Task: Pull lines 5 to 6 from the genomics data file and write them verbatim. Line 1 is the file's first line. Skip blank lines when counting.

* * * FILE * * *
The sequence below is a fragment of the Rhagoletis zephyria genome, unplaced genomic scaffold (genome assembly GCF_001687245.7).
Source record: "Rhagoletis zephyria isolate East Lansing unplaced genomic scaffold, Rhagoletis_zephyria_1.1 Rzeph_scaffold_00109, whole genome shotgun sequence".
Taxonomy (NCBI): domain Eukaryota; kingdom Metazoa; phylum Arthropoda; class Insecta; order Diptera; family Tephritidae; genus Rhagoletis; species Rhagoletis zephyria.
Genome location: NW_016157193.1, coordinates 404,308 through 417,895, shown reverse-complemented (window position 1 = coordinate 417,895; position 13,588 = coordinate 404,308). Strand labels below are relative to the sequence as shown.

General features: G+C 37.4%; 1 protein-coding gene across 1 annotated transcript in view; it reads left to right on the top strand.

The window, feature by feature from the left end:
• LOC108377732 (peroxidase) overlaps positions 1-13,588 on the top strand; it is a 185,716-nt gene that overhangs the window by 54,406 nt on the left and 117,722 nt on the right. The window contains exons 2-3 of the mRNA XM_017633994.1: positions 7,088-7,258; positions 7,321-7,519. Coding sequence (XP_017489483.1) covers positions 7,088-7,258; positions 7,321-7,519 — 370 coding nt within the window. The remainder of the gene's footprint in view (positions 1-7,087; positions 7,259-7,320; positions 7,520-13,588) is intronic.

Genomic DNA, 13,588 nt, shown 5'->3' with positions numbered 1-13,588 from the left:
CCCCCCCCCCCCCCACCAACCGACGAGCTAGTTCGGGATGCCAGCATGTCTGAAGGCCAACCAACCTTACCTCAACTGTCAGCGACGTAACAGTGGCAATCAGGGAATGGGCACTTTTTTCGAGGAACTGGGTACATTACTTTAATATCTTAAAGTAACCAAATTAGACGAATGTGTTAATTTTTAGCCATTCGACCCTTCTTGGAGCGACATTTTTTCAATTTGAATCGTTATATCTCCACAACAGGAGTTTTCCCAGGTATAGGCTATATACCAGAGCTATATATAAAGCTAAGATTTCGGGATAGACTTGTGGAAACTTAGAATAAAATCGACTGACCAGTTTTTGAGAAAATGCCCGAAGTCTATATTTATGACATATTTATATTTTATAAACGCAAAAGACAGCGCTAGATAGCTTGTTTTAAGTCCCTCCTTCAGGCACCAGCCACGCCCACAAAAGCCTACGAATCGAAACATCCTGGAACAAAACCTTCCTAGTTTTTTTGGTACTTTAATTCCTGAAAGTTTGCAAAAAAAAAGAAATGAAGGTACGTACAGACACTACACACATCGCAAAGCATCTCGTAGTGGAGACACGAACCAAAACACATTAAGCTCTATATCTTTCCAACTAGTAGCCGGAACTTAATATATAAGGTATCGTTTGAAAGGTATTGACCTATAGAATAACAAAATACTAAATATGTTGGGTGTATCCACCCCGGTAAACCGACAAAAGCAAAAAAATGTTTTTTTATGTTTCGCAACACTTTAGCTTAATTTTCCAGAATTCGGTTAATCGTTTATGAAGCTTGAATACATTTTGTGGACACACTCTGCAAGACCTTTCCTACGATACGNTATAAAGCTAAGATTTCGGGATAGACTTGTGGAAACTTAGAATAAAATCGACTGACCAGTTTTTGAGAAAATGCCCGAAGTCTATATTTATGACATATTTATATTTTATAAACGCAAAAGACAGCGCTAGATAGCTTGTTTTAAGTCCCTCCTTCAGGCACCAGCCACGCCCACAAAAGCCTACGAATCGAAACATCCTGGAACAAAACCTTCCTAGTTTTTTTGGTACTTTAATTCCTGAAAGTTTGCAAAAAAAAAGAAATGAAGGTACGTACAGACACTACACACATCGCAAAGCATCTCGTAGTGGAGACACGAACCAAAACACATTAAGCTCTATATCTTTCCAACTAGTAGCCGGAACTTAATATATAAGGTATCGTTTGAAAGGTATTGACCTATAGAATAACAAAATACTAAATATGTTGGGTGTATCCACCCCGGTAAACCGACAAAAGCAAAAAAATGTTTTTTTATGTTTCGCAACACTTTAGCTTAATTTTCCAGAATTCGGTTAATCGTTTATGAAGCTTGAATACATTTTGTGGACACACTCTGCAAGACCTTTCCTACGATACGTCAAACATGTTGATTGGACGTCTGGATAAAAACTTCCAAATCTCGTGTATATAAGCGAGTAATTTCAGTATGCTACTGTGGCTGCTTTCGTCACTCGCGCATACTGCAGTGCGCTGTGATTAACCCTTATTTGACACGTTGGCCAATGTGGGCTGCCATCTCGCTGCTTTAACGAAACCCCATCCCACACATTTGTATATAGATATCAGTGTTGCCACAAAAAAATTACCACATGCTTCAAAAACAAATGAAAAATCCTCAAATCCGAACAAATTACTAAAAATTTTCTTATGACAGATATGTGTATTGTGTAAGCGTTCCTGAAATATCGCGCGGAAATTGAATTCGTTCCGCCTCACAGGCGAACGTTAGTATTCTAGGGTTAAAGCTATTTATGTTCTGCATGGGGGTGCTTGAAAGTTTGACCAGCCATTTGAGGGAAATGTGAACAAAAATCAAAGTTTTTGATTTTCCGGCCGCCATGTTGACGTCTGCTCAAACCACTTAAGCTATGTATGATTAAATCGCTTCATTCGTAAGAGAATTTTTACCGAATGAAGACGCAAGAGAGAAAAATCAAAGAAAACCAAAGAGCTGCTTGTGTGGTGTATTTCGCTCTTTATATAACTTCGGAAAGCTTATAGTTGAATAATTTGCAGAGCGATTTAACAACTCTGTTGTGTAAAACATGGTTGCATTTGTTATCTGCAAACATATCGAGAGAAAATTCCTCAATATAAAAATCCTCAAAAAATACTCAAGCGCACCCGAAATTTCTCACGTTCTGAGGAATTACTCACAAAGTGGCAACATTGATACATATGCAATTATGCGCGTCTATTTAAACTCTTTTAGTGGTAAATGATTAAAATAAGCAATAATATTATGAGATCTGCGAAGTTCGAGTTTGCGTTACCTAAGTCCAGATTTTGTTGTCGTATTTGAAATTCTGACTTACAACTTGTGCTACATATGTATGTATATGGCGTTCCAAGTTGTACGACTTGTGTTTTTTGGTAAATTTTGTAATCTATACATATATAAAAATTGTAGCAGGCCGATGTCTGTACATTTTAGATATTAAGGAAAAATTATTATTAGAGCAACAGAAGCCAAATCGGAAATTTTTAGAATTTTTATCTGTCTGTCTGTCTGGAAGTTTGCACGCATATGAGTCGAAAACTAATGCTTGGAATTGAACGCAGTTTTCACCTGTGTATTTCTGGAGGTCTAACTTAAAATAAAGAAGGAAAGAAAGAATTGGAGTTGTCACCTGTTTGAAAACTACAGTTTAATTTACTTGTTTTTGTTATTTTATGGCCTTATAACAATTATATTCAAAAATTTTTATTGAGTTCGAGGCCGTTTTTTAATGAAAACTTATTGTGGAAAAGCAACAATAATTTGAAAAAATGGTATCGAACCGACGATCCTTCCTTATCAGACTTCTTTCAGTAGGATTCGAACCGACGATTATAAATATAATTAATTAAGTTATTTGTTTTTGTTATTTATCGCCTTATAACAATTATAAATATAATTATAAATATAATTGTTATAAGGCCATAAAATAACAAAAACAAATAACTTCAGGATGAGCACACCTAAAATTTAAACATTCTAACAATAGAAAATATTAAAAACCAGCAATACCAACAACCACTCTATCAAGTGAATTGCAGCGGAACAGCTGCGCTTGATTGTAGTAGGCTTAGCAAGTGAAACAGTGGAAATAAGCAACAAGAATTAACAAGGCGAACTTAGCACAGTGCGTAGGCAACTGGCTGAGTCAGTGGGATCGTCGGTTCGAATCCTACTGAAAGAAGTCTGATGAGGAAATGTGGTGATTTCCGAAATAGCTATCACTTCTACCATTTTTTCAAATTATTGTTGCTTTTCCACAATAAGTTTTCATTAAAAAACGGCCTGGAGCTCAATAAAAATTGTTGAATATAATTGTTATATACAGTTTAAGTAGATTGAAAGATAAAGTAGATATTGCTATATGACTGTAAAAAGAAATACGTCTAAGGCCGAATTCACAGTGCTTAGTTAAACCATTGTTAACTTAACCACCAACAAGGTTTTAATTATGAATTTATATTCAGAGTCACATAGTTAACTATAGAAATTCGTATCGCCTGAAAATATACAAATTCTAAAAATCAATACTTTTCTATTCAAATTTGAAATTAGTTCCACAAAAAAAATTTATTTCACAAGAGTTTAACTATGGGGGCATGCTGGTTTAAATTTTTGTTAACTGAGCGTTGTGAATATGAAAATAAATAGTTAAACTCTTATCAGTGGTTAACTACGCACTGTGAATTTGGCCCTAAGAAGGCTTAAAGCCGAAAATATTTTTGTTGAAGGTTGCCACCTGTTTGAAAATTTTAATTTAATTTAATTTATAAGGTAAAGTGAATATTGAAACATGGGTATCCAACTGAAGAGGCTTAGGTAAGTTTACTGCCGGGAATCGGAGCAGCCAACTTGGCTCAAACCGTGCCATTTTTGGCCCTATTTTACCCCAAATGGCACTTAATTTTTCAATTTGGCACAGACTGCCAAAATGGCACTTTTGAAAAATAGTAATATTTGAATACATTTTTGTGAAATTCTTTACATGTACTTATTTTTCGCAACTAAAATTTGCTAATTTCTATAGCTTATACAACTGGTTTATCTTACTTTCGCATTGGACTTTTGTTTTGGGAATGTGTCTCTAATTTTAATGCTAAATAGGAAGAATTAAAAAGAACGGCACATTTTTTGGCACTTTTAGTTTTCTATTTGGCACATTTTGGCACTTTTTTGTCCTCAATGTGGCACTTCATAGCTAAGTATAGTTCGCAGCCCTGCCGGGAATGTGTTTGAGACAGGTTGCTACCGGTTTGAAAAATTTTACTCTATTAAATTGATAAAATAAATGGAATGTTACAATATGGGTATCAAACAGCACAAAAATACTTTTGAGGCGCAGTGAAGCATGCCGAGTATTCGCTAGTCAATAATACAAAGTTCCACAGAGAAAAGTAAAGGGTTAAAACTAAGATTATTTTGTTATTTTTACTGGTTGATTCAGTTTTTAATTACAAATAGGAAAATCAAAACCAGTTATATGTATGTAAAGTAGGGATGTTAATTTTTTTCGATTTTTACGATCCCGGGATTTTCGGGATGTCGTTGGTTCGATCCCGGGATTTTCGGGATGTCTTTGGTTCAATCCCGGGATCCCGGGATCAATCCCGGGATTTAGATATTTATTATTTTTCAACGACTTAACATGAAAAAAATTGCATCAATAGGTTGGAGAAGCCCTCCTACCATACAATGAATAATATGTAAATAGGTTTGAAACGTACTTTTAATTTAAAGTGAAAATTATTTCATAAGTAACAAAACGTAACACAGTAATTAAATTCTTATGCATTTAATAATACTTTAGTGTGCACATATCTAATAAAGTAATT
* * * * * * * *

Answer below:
General features: G+C 37.4%; 1 protein-coding gene across 1 annotated transcript in view; it reads left to right on the top strand.

The window, feature by feature from the left end: